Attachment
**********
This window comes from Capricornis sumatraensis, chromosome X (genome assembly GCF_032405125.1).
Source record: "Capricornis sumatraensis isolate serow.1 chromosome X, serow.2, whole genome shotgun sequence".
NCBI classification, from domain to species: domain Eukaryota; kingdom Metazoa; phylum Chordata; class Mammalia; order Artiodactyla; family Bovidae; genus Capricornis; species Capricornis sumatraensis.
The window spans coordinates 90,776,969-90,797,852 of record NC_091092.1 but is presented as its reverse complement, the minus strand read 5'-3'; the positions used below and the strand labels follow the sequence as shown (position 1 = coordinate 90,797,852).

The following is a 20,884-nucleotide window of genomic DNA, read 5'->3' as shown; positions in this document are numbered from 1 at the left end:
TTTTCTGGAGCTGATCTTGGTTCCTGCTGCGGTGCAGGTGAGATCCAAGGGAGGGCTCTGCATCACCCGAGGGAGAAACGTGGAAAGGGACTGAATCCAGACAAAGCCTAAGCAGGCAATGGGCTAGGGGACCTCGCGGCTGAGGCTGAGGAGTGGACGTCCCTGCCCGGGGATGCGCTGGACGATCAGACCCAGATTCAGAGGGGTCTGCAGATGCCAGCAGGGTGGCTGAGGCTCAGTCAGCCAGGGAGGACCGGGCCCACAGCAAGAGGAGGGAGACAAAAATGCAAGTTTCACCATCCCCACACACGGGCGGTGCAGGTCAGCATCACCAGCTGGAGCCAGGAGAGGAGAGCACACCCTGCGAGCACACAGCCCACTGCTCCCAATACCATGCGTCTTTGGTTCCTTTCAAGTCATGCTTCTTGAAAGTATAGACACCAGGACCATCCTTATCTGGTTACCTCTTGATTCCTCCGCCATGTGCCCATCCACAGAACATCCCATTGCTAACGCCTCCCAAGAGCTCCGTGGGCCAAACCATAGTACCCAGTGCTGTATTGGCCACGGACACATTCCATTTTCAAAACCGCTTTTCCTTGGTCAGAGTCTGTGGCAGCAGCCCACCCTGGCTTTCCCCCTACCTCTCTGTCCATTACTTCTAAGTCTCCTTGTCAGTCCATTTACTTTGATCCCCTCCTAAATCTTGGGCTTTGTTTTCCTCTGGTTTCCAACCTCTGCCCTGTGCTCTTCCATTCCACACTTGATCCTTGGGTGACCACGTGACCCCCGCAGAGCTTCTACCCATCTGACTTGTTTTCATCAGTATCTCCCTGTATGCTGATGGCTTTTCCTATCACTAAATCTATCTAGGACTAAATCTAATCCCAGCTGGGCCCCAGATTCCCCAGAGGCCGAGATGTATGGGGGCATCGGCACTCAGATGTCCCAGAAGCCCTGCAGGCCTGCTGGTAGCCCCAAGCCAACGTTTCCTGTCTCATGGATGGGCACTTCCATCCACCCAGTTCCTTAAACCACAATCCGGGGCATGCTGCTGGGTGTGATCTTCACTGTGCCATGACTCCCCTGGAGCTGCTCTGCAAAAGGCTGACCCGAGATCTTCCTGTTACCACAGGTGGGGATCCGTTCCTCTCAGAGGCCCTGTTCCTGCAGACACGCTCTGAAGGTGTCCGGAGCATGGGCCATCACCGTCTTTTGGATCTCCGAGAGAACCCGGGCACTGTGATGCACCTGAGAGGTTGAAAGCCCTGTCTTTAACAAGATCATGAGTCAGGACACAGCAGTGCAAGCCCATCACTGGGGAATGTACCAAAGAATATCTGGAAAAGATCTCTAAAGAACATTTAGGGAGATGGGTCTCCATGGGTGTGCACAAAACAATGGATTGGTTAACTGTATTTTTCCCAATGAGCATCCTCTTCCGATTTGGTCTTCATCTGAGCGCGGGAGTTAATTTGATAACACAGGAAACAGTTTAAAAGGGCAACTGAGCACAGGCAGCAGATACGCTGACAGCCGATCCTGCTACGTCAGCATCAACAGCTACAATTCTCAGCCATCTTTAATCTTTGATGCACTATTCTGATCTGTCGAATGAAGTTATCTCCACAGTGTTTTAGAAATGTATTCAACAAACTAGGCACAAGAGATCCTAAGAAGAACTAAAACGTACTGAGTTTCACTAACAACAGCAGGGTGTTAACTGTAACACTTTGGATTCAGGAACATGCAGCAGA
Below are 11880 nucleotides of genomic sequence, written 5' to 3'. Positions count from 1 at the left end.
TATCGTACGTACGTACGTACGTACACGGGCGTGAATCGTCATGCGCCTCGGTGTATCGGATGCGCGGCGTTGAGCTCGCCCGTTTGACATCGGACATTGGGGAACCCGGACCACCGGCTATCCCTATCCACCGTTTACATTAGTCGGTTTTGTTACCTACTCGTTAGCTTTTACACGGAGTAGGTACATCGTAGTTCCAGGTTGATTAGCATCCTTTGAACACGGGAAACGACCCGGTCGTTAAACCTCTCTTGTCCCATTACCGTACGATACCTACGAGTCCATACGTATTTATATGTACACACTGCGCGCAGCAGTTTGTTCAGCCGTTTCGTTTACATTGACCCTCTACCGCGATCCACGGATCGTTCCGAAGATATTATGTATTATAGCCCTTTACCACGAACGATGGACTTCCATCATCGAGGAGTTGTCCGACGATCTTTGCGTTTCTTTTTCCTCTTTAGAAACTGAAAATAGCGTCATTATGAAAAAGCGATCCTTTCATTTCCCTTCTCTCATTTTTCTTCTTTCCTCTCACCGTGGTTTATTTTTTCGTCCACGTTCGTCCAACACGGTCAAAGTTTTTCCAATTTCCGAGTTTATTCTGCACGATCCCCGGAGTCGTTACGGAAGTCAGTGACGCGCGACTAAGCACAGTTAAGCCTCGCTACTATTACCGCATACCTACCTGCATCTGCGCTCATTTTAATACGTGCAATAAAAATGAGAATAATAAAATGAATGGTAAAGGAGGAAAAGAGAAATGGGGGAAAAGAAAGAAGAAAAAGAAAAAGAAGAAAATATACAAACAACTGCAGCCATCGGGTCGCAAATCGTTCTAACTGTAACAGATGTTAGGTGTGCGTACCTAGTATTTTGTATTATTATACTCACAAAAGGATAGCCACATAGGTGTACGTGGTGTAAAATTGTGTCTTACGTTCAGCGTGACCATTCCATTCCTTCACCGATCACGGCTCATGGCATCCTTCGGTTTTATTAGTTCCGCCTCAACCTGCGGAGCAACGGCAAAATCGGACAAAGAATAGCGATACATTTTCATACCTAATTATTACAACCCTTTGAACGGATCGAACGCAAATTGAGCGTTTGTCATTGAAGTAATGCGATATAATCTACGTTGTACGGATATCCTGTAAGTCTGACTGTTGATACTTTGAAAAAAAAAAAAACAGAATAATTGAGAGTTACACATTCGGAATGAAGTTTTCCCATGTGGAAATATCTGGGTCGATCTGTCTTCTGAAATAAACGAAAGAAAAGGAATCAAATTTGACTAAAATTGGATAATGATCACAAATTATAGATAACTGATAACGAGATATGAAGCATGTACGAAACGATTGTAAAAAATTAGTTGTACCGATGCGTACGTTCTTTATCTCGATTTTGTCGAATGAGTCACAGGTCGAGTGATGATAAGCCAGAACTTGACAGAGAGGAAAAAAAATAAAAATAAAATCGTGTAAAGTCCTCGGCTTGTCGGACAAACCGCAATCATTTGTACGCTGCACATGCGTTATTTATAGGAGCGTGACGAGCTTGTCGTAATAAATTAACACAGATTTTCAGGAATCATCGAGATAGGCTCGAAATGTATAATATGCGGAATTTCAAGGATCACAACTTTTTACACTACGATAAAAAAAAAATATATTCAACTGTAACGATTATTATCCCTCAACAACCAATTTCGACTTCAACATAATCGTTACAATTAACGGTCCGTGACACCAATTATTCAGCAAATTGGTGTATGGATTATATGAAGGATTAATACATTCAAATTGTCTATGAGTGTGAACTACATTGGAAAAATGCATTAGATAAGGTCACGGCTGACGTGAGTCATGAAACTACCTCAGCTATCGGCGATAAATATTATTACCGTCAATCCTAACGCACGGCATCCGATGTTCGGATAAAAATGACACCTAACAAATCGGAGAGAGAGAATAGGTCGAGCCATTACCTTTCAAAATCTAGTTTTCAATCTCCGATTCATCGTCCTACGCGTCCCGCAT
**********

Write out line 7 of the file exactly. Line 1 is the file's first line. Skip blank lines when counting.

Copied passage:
Below are 11880 nucleotides of genomic sequence, written 5' to 3'. Positions count from 1 at the left end.